In the coming weeks, it's probably a very good idea to keep a close eye on Odesa.
It's a good idea to keep a close eye on Odesa because the Panama Papers revealed that the city's mayor, Gennadiy Trukhanov, is a Russian citizen with more than 20 offshore holdings.
It's a good idea to keep an eye on Odesa because crowds of protesters who camped out around City Hall to demand Trukhanov's resignation were attacked this week by thugs wielding baseball bats.
And it's a good idea to keep an eye on Odesa because the May 2nd anniversary of deadly clashes between Moscow-backed militants and pro-Kyiv demonstrators in 2014 is fast approaching.
Predominantly Russian-speaking and fiercely independent, Odesa remained staunchly loyal to Kyiv throughout Vladimir Putin's aggression in Ukraine.
Its residents proudly boast that theirs is the freest Russian-speaking city in the world -- and they'd like to keep it that way, by remaining in Ukraine.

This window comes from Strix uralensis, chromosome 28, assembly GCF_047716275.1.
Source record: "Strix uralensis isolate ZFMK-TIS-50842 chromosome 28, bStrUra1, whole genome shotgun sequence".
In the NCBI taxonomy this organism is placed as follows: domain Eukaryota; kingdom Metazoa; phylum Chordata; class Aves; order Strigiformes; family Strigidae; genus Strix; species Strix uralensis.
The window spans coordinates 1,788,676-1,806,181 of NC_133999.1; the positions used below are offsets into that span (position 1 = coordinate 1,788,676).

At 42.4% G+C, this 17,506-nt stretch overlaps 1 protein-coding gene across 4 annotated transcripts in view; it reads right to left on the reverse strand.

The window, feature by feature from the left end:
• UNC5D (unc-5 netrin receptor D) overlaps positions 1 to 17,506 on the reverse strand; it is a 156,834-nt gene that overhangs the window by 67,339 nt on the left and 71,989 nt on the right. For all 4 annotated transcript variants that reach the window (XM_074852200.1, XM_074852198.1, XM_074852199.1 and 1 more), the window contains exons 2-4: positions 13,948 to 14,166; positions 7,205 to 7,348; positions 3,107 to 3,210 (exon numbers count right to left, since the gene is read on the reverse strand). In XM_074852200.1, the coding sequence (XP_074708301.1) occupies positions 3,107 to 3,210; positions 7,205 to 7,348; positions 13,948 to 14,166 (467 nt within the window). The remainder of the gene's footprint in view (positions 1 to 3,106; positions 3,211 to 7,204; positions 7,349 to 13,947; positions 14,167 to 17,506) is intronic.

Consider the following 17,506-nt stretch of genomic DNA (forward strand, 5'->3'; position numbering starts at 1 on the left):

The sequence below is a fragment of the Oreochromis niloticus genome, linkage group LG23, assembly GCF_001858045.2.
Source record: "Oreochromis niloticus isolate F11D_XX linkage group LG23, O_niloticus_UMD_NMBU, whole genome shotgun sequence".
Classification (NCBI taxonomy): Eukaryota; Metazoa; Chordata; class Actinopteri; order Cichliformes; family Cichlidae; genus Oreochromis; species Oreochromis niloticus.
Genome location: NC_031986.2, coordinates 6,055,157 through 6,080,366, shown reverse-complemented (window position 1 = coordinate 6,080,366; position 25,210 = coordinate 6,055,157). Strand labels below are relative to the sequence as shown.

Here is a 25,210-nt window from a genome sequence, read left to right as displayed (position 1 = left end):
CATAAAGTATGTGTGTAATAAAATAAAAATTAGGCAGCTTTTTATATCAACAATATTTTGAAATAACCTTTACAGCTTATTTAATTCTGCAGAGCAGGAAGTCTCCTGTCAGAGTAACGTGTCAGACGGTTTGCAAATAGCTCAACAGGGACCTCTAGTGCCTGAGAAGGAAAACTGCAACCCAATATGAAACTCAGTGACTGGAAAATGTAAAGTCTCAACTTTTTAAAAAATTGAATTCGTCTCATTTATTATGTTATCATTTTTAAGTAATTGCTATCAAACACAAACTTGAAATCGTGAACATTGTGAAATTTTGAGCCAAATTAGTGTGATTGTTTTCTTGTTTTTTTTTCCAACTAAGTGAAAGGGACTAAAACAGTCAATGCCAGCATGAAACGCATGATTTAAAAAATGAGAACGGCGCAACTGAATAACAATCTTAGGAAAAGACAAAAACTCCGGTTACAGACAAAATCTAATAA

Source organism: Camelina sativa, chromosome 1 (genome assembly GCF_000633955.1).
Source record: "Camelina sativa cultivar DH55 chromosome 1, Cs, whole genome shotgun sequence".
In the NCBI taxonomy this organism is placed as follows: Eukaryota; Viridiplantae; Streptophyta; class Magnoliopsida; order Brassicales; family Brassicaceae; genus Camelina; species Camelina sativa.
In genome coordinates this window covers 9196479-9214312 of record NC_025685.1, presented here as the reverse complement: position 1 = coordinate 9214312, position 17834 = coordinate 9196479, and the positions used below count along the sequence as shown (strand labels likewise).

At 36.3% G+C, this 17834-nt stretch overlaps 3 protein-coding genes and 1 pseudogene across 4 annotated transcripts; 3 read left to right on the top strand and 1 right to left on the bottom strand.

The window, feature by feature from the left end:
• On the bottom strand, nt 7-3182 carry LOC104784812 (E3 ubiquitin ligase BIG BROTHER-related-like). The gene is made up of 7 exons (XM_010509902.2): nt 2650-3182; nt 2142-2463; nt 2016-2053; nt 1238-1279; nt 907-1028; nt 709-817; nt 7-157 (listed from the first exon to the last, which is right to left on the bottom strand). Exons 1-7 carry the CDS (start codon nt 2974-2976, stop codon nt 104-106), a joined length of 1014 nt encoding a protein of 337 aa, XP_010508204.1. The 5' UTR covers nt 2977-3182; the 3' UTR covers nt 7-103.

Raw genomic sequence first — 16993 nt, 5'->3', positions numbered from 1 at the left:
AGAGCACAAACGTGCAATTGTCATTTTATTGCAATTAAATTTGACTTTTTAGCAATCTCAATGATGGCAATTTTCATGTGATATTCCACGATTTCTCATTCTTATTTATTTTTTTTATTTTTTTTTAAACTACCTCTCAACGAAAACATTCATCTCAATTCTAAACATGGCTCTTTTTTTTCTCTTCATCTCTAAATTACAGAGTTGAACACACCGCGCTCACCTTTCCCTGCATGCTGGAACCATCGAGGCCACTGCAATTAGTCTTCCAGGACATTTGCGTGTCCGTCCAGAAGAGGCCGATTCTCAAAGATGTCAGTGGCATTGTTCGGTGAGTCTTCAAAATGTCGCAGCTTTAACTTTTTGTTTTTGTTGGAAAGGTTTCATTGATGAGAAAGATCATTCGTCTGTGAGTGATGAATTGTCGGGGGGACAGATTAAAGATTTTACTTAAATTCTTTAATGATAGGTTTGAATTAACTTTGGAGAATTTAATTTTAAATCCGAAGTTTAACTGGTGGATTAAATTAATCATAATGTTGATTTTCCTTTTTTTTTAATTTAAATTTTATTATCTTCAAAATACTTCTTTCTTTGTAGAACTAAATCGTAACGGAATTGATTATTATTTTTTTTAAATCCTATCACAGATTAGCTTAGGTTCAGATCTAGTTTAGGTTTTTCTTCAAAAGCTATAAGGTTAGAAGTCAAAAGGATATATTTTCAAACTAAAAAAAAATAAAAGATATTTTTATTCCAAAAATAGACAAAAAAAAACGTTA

But Odesa also has its rabble rousers who are glad to do Moscow's bidding -- for a price. Many of them reputedly have ties to Odesa's criminal underworld.
A friend of mine in the city derisively refers to them as "professional Russians."
And I expect these professional Russians to be very busy in the coming weeks.
Odesa is a city where I have lived and worked -- and for which I have a lot of affection.
So I'll be keeping a close eye on developments there.
And I'd suggest that everybody else do so as well.